First Time Meeting The In-Laws? Here’s How To Make It A Success
First Time Meeting The In-Laws? Here’s How To Make It A Success
First Time Meeting The In-Laws? Here’s How To Make It A Success
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First Time Meeting The In-Laws? Here’s How To Make It A Success

Some couples approach it in a relaxed manner, others are paralysed by stress: like it or not, the first meeting with your partner's family is an important step. So we have come up with some advice for you.

Score points, but never overdo it. The ideal recipe for the first meeting with the in-laws, often dinner with your beloved’s parents, can quickly become a clever balancing act. But follow the guide instead.

What you should do

Dress neatly and soberly: gentlemen, go for jeans and a nice shirt, a proven classic. Casual dress is frowned upon, and a stilted suit will make you look like you’re trying too hard. Don't arrive empty-handed, a little gift such as a bouquet of flowers or a good bottle of wine will be appreciated.

Smile at all times remain polite and respectful of good manners... And don't be too self-effacing: these people are here to get to know you. But don't appear too overconfident, at the risk of exasperating them. Also make yourself useful, for example in the kitchen or when clearing the table.

Your gestures towards your partner should be discreet, never inappropriate. No more wandering hands and long hugs, but a hand on the back or a caress could be appreciated by the family, who would then see how attentive you are.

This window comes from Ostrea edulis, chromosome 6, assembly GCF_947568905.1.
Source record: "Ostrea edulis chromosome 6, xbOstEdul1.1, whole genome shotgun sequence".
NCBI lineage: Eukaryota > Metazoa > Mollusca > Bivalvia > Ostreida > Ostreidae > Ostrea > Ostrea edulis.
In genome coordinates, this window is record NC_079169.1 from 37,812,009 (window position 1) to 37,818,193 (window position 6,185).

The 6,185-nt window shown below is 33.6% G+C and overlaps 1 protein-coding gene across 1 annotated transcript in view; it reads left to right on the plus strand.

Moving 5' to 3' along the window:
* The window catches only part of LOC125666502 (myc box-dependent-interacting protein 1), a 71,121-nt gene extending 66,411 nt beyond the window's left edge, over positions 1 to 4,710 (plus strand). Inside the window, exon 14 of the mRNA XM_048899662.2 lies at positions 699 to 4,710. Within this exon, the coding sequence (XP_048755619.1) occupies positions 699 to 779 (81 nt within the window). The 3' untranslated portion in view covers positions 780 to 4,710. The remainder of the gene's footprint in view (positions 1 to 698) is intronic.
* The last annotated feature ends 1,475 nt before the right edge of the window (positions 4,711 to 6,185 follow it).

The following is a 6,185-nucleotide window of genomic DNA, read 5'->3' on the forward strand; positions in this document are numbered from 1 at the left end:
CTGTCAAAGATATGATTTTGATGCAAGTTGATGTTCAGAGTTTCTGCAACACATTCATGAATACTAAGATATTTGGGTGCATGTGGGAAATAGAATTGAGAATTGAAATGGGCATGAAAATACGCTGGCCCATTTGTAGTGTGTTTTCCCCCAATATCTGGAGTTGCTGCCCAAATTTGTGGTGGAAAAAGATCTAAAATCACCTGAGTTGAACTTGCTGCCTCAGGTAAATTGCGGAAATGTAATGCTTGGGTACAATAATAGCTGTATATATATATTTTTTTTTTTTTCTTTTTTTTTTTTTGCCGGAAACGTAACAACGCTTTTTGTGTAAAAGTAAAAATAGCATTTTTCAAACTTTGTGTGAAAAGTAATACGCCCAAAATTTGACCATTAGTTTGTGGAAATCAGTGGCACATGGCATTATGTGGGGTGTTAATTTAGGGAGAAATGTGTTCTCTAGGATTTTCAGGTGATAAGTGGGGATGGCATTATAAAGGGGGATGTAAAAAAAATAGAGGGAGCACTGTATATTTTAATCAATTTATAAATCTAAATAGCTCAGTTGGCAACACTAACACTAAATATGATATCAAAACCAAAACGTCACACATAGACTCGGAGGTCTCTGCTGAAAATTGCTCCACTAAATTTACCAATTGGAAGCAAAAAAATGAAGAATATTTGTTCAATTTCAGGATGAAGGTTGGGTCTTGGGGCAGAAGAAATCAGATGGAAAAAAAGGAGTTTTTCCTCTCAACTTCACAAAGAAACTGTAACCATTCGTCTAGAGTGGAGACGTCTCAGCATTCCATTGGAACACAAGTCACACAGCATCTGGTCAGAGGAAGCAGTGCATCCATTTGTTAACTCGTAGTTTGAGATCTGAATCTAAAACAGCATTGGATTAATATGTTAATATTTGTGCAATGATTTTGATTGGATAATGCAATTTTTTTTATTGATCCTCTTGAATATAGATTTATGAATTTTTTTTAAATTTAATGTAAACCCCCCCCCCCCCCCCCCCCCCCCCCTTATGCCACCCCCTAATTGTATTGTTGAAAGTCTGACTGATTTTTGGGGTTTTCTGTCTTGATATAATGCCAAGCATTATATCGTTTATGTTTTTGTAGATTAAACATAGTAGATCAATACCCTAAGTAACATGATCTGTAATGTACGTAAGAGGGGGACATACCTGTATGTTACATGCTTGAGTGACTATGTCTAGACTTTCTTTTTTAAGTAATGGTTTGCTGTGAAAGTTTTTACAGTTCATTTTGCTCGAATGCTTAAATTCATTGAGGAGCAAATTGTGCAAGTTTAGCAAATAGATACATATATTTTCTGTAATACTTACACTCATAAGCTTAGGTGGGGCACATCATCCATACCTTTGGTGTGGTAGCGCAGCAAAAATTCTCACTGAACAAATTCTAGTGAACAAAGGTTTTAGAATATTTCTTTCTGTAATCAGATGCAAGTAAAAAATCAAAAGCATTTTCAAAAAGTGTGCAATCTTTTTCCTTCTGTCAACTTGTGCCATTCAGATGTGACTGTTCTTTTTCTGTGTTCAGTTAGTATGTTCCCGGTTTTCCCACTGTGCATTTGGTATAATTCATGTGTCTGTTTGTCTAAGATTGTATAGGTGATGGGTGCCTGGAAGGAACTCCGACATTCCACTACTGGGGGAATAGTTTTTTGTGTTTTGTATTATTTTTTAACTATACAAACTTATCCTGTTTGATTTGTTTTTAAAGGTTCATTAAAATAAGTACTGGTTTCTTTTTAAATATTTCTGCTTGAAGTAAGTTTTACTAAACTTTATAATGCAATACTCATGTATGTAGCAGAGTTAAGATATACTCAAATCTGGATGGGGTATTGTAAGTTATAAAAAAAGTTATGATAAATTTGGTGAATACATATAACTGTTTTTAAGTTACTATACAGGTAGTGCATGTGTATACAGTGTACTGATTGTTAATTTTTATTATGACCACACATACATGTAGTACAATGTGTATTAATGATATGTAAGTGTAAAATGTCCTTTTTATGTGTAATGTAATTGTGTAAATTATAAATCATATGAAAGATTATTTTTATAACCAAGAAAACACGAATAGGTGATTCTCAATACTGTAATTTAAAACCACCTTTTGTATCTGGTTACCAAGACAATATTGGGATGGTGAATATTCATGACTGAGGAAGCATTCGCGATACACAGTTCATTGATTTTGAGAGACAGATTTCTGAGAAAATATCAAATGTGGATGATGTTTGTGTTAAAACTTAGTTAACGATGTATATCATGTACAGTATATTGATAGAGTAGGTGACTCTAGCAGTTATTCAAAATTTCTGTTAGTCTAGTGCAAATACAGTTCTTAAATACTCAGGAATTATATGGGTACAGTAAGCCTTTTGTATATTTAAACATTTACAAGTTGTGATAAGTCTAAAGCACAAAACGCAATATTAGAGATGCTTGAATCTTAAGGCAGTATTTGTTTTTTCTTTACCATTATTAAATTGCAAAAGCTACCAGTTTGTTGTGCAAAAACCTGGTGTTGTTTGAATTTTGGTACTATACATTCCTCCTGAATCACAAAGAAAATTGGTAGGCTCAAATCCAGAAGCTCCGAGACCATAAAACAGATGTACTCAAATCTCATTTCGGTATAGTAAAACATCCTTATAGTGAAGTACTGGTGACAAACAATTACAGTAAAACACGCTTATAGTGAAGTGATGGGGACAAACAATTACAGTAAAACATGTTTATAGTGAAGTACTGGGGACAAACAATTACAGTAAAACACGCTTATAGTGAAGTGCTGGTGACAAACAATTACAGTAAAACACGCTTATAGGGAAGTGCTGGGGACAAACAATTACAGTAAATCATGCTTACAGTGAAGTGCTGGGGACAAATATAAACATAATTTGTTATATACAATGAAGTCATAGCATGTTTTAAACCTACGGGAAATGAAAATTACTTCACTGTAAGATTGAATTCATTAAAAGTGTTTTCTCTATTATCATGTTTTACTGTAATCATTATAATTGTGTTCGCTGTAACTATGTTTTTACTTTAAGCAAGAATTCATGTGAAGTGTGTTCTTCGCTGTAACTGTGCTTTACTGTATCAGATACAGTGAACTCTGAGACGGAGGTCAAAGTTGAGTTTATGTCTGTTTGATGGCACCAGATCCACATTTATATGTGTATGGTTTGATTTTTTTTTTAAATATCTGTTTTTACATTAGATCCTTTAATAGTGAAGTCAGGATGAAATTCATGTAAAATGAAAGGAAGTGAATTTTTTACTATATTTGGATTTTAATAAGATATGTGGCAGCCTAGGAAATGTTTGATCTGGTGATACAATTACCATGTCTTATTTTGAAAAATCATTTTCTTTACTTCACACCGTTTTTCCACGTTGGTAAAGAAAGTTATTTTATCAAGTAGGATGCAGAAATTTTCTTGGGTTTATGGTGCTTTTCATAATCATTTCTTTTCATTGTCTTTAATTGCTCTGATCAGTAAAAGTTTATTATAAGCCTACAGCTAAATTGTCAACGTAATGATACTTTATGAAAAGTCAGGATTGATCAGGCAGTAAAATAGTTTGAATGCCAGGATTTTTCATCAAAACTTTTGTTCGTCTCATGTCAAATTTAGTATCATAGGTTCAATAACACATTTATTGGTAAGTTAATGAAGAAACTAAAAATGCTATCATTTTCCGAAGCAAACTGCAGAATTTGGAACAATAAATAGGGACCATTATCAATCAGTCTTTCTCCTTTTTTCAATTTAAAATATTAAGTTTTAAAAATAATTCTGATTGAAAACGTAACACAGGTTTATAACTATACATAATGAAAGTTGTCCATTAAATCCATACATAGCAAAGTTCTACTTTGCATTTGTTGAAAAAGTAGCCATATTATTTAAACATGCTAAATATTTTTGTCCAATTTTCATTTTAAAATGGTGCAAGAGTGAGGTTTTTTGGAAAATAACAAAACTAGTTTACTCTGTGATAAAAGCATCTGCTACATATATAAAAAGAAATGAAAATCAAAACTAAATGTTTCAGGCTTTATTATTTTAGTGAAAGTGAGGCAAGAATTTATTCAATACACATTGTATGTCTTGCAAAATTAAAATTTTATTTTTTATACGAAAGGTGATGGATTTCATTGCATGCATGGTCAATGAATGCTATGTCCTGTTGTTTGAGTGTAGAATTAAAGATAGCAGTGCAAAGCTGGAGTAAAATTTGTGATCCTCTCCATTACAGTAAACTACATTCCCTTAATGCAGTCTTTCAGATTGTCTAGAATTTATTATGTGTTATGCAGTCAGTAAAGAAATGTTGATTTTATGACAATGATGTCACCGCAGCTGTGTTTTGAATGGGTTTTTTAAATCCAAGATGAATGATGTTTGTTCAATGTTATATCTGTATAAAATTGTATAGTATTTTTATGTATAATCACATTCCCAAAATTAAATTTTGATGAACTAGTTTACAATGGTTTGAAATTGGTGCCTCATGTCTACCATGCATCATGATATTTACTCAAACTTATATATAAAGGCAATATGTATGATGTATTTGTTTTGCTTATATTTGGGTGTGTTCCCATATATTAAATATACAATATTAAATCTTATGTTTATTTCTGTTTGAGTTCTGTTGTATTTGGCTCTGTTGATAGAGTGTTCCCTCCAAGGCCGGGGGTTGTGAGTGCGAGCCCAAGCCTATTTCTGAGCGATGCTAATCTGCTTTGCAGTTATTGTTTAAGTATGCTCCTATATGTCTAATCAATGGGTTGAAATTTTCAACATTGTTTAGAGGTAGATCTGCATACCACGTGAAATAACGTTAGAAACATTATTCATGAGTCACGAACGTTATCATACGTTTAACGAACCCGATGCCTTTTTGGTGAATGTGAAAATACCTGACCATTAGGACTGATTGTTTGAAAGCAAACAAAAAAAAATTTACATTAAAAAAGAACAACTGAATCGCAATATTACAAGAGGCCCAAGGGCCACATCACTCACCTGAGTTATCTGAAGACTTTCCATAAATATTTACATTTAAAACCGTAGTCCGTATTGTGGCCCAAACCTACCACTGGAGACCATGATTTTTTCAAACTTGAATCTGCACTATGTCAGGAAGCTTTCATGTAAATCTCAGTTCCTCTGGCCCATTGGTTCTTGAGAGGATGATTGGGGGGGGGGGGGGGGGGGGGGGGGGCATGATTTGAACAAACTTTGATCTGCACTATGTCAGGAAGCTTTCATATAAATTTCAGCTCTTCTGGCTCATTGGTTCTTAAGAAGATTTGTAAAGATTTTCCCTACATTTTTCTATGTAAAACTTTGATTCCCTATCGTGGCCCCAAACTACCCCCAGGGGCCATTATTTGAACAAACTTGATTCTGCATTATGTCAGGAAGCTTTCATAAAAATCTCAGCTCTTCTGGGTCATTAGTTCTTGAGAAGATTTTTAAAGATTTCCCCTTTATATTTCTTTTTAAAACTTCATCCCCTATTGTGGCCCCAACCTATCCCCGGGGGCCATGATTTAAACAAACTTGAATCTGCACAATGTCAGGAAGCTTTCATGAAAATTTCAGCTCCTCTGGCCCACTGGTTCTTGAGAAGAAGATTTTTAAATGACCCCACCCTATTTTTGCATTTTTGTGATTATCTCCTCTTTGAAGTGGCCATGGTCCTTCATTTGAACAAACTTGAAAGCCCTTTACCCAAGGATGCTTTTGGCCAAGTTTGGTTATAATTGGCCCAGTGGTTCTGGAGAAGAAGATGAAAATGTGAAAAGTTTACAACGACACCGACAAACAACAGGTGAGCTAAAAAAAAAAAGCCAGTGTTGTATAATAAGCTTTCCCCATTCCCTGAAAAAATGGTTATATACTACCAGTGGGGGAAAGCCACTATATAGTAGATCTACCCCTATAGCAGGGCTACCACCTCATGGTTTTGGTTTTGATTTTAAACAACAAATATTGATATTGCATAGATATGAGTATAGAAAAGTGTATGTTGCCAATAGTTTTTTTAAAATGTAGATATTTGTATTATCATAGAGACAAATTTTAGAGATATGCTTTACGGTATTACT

What you should say…and under no circumstances say

Know what you are getting yourself into. Beforehand with your partner, find out about their family: this will give you useful information about how to start a discussion or to determine what subjects might interest them. Above all, you will avoid blunders by avoiding sensitive points.

Take an interest in everything that is said and bounce back, but without taking too many sides, and avoid divisive topics. If someone in the family - absent that day - is criticised, don't jump in with the criticisms. A conversation about the latest government reform or the Israeli-Palestinian conflict is not a wonderful idea either.

Finally, talk about your own family, and the important role they play in your life. Your loved one's family will probably think that you share the same values, and perhaps you will finally be validated by them. Who knows, you may soon be going on holiday together.

By James Guttridge

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